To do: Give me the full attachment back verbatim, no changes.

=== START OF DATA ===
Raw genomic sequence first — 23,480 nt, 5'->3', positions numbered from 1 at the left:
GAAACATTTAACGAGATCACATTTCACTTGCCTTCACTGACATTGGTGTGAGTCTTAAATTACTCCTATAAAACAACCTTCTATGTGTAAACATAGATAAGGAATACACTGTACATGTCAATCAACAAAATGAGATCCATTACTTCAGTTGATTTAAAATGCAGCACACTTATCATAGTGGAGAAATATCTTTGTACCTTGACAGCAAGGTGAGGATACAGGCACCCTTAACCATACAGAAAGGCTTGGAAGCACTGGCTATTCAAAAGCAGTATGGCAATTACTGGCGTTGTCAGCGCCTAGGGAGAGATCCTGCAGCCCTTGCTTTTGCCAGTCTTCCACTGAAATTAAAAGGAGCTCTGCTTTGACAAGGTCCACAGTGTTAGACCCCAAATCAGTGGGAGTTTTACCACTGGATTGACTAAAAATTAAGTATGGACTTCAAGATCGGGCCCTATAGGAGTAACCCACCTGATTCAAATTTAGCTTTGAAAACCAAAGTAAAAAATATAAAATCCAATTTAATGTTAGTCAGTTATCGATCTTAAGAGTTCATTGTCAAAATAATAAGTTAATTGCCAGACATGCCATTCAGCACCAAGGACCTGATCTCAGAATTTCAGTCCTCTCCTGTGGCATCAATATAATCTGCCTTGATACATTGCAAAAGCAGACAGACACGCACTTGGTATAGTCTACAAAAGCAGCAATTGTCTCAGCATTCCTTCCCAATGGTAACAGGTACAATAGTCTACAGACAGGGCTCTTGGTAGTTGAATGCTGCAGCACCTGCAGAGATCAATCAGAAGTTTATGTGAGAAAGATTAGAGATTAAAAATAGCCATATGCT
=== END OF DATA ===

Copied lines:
Raw genomic sequence first — 23,480 nt, 5'->3', positions numbered from 1 at the left:
GAAACATTTAACGAGATCACATTTCACTTGCCTTCACTGACATTGGTGTGAGTCTTAAATTACTCCTATAAAACAACCTTCTATGTGTAAACATAGATAAGGAATACACTGTACATGTCAATCAACAAAATGAGATCCATTACTTCAGTTGATTTAAAATGCAGCACACTTATCATAGTGGAGAAATATCTTTGTACCTTGACAGCAAGGTGAGGATACAGGCACCCTTAACCATACAGAAAGGCTTGGAAGCACTGGCTATTCAAAAGCAGTATGGCAATTACTGGCGTTGTCAGCGCCTAGGGAGAGATCCTGCAGCCCTTGCTTTTGCCAGTCTTCCACTGAAATTAAAAGGAGCTCTGCTTTGACAAGGTCCACAGTGTTAGACCCCAAATCAGTGGGAGTTTTACCACTGGATTGACTAAAAATTAAGTATGGACTTCAAGATCGGGCCCTATAGGAGTAACCCACCTGATTCAAATTTAGCTTTGAAAACCAAAGTAAAAAATATAAAATCCAATTTAATGTTAGTCAGTTATCGATCTTAAGAGTTCATTGTCAAAATAATAAGTTAATTGCCAGACATGCCATTCAGCACCAAGGACCTGATCTCAGAATTTCAGTCCTCTCCTGTGGCATCAATATAATCTGCCTTGATACATTGCAAAAGCAGACAGACACGCACTTGGTATAGTCTACAAAAGCAGCAATTGTCTCAGCATTCCTTCCCAATGGTAACAGGTACAATAGTCTACAGACAGGGCTCTTGGTAGTTGAATGCTGCAGCACCTGCAGAGATCAATCAGAAGTTTATGTGAGAAAGATTAGAGATTAAAAATAGCCATATGCT